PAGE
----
The argument is that shareholders who invest in a company should be liable to personal injury claimants who cannot achieve satisfaction from a wrongdoing company. That liability would be pro-rata unlimited liability attaching at the point of knowledge of claims. Liability would attach to both corporate and natural person shareholders. There are a number of reasons for this. First, without such a rule, shares would be more valuable in the hands of corporate shareholders than natural person shareholders, creating inequalities and distortions in their prices. Second, without such a rule, the tendency would be for companies to incorporate endless layers of subsidiaries in order to provide the maximum level of protection for favoured natural person shareholders. Otherwise, the tendency would be for larger parcels of shares in risky companies to become more attractive to natural person shareholders in hard-to-reach jurisdictions, claimants thus being defeated by difficulties of enforcement. The simplest rule is a rule that treats all shareholders in the same way. Third, concerns about such a rule would be ameliorated (to some extent) by the reality that holders of small parcels of shares would rarely be called upon to contribute a pro-rata share of damages to personal injury claimants because of potential costs of enforcement and of administration.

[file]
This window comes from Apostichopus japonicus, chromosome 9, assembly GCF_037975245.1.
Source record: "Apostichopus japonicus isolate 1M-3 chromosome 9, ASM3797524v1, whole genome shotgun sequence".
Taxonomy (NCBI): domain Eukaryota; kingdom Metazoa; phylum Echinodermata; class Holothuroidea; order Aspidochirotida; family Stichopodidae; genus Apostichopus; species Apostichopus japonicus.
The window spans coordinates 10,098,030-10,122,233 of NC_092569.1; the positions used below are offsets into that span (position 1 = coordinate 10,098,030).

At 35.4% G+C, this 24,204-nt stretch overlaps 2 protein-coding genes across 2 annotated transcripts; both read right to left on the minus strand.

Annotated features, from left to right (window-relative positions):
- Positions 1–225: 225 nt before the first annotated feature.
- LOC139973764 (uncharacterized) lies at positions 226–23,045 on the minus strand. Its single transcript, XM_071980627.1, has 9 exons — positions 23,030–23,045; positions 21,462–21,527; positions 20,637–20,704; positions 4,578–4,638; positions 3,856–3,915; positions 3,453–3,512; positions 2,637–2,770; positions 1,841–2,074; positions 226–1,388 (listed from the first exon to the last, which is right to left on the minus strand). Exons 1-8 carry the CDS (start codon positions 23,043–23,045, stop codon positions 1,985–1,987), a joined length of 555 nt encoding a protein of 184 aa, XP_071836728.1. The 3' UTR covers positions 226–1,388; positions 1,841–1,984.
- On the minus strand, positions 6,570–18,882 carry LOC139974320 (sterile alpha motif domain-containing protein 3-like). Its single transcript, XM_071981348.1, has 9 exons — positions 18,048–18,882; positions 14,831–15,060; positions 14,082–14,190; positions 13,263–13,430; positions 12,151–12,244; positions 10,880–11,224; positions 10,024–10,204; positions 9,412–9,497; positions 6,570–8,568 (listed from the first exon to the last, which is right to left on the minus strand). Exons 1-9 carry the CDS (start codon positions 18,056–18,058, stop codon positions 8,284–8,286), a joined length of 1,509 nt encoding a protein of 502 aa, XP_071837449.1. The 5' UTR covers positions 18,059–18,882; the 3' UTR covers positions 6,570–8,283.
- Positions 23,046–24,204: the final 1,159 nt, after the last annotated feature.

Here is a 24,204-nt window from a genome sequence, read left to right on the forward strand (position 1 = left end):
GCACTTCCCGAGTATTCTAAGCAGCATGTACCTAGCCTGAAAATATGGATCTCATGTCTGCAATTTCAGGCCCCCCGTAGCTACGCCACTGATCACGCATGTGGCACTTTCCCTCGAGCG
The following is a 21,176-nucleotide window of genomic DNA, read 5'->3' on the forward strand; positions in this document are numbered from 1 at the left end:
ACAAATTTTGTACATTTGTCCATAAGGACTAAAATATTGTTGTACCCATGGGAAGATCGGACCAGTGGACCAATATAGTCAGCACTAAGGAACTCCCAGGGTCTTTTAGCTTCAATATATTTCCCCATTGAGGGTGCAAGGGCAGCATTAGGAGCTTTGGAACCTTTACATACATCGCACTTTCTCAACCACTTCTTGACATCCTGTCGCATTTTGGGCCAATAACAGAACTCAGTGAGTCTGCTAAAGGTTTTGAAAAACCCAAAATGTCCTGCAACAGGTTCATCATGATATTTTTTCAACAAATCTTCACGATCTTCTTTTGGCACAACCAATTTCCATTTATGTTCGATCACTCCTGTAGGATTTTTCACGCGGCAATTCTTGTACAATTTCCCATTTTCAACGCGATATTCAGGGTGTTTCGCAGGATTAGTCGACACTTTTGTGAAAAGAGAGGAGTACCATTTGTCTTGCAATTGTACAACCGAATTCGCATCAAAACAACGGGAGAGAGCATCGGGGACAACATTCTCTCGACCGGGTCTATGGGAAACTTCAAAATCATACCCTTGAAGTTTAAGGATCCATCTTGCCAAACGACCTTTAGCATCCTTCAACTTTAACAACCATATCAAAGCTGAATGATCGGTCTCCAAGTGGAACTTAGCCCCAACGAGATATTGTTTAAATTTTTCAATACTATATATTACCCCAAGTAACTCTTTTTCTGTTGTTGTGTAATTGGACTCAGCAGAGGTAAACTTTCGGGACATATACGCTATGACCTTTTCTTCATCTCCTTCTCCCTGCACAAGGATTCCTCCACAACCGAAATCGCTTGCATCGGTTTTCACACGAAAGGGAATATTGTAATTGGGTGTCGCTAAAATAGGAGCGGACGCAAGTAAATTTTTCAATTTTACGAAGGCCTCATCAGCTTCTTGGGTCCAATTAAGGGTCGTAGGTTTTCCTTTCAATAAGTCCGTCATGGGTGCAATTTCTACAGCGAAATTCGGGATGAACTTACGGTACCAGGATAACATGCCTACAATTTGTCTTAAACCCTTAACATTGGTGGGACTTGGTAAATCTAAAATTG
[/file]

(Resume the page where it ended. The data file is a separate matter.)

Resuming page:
A rule of modified limited liability might, should policymakers desire it, be accompanied by a defence available to shareholders where they have taken steps to publicise corporate decision-making which is likely to give rise to unreasonable risks to life and/or health of workers, consumers or other persons and/or where they have taken steps to prevent such activities being conducted – such as writing to the board of directors opposing such activities. Such a defence would encourage some shareholders to take a greater interest in corporate strategy and open up debate about risky activities and products. However, it could also result in the development of very defensive corporate strategies, which would stifle necessary innovation and investment. Such a defence would also undermine the strict nature of modified limited liability and reduce the extent to which shareholders would be required to take responsibility for personal injury claims against insolvent companies. For these reasons, the defence for the law firm Abogados de accidentes it is not argued for here.